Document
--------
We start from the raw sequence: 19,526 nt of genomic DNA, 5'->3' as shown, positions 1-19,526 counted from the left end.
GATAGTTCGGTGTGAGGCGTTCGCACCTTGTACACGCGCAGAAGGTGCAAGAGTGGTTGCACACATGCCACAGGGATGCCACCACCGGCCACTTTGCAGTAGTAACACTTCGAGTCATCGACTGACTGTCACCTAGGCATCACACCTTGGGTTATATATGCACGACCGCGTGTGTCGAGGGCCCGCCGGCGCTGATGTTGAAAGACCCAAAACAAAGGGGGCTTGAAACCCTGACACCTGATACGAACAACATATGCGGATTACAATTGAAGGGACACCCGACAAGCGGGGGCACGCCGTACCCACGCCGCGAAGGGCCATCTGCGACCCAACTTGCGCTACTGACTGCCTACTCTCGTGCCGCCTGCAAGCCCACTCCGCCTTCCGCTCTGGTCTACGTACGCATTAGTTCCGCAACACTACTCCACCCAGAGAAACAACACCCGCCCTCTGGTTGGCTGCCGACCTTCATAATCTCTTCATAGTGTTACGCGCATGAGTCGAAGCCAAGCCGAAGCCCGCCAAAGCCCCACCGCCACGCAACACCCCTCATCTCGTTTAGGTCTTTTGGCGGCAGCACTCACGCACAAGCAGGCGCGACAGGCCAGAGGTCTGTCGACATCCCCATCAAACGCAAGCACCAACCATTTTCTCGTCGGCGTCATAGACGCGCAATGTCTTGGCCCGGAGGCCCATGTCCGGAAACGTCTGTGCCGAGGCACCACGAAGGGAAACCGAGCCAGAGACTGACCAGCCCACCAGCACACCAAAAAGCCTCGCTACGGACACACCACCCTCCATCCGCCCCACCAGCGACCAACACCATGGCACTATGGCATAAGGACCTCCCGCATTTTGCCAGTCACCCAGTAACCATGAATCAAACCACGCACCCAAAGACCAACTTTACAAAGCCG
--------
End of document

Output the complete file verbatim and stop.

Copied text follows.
We start from the raw sequence: 19,526 nt of genomic DNA, 5'->3' as shown, positions 1-19,526 counted from the left end.
GATAGTTCGGTGTGAGGCGTTCGCACCTTGTACACGCGCAGAAGGTGCAAGAGTGGTTGCACACATGCCACAGGGATGCCACCACCGGCCACTTTGCAGTAGTAACACTTCGAGTCATCGACTGACTGTCACCTAGGCATCACACCTTGGGTTATATATGCACGACCGCGTGTGTCGAGGGCCCGCCGGCGCTGATGTTGAAAGACCCAAAACAAAGGGGGCTTGAAACCCTGACACCTGATACGAACAACATATGCGGATTACAATTGAAGGGACACCCGACAAGCGGGGGCACGCCGTACCCACGCCGCGAAGGGCCATCTGCGACCCAACTTGCGCTACTGACTGCCTACTCTCGTGCCGCCTGCAAGCCCACTCCGCCTTCCGCTCTGGTCTACGTACGCATTAGTTCCGCAACACTACTCCACCCAGAGAAACAACACCCGCCCTCTGGTTGGCTGCCGACCTTCATAATCTCTTCATAGTGTTACGCGCATGAGTCGAAGCCAAGCCGAAGCCCGCCAAAGCCCCACCGCCACGCAACACCCCTCATCTCGTTTAGGTCTTTTGGCGGCAGCACTCACGCACAAGCAGGCGCGACAGGCCAGAGGTCTGTCGACATCCCCATCAAACGCAAGCACCAACCATTTTCTCGTCGGCGTCATAGACGCGCAATGTCTTGGCCCGGAGGCCCATGTCCGGAAACGTCTGTGCCGAGGCACCACGAAGGGAAACCGAGCCAGAGACTGACCAGCCCACCAGCACACCAAAAAGCCTCGCTACGGACACACCACCCTCCATCCGCCCCACCAGCGACCAACACCATGGCACTATGGCATAAGGACCTCCCGCATTTTGCCAGTCACCCAGTAACCATGAATCAAACCACGCACCCAAAGACCAACTTTACAAAGCCG